Virus Fears Flatten Yield Curves in Worrisome Growth Warning
(Bloomberg) — Bond investors are sending the strongest signal yet that they doubt central banks will be able to avert a recession or revive inflation as the coronavirus’s spread darkens growth prospects.
In a sure sign that investors are abandoning hopes for a rapid global economic recovery should the illness be brought under control, longer-term sovereign yields in the U.S. and Europe are outperforming shorter maturities by the most in months, if not years.
Traders are ramping up bets on easier monetary policy, but inflation expectations are still sinking — a combination that gives longer-dated yields more room to fall. One of the bond market’s premier recession signals is also flashing red: The gap between U.S. 3-month and 10-year rates is negative again, by the most since October, back when trade wars were the chief concern. And in Germany, the spread between some yields has tumbled close to the narrowest in more than a decade.
“China, as integrated as it may be in our supply chains, was sort of being compartmentalized as an emerging- market issue,” said Gene Tannuzzo, deputy global head of fixed income at Columbia Threadneedle Investments. But with the virus spreading, “it’s becoming more of a developed-market issue as well.”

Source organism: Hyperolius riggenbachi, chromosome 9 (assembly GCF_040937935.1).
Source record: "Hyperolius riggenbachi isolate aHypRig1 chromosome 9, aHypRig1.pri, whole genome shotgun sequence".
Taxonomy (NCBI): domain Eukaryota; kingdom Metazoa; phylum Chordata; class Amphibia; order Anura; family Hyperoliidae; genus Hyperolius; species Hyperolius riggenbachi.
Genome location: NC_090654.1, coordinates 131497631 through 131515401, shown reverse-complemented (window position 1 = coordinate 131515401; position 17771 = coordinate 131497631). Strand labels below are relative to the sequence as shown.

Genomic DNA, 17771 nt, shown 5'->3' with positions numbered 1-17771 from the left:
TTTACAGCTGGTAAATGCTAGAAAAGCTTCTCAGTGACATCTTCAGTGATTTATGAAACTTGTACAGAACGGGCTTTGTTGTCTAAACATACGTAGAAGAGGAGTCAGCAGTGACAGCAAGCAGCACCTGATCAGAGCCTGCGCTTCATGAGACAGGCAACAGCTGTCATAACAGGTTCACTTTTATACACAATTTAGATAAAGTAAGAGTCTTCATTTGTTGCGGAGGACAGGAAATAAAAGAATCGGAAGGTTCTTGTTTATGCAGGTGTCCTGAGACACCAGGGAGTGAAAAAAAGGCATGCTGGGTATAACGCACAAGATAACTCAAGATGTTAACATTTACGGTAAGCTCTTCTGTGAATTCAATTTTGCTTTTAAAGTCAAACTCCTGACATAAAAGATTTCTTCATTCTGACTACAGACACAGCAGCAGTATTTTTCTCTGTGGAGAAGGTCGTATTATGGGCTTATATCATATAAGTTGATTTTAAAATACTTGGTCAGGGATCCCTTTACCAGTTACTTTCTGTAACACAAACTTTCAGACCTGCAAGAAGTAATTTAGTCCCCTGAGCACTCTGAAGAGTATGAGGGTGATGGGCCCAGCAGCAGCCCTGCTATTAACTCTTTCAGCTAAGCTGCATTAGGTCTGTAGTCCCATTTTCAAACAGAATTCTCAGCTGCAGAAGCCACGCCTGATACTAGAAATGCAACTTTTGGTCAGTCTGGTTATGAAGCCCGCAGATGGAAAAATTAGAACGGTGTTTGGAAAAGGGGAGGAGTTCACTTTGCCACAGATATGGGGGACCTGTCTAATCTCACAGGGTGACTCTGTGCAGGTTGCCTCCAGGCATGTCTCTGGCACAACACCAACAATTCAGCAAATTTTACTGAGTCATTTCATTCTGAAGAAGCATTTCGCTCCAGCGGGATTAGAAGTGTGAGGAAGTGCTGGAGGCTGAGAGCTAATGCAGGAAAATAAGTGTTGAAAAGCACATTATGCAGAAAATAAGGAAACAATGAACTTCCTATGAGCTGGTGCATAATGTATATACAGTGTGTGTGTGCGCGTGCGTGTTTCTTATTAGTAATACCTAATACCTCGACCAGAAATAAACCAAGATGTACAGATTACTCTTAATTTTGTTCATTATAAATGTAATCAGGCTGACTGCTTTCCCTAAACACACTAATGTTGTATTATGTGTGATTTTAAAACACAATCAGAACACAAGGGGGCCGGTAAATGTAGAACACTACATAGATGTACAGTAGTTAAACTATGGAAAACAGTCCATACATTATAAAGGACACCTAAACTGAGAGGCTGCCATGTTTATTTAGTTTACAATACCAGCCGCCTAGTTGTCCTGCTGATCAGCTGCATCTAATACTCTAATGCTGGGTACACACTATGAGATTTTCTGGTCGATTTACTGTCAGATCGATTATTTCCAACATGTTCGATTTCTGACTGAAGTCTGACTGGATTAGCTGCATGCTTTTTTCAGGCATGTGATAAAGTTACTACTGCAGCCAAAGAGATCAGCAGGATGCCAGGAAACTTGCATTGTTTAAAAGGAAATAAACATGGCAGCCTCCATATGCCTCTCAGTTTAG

As global stocks sank Monday, futures traders stepped up wagers that the Federal Reserve will cut rates by more than 50 basis points this year, even as policymakers have indicated intentions to hold policy steady. Markets are also adding to bets that the European Central Bank will ease. And investors moved to price in a quarter-point rate cut from the Bank of England in November, having previously not anticipated one for 2020.
If the Fed does ease this year, it likely would be more than once, said Tannuzzo. He predicted the 10-year Treasury yield would fall below 1% in that scenario. The yield sank about 10 basis points Monday to 1.37%, approaching the record low of 1.32% set in 2016.
In European debt, the flattening is particularly pronounced in Germany, where growth was already stagnating in the final three months of 2019. The nation’s 30-year yield dropped below 0% on Monday for the first time since October. The extra yield on 30-year over 5-year obligations moved toward lows set in 2008 — a time when Germany was suffering four straight quarters of contractions.
The flattening shows investors aren’t anticipating an economic boost from the region’s governments any time soon. Over the weekend, ECB policymakers from two of the area’s biggest economies said governments must shoulder most of the burden for rebooting economies if the virus has a deeper impact on growth.
“There’s a lot of talk about fiscal expansion, but the market currently doesn’t buy that as the main driver, otherwise curves would be steeper, all other things being equal,” said Joubeen Hurren, a money manager at Aviva Global Investors in London. In Europe, “if the economy continues to deteriorate then the initial response” is probably quantitative easing from the ECB.
If growth fails to stage a rapid rebound, bund yields could trade through last year’s record low for the German 10-year, of -0.74%, he said.
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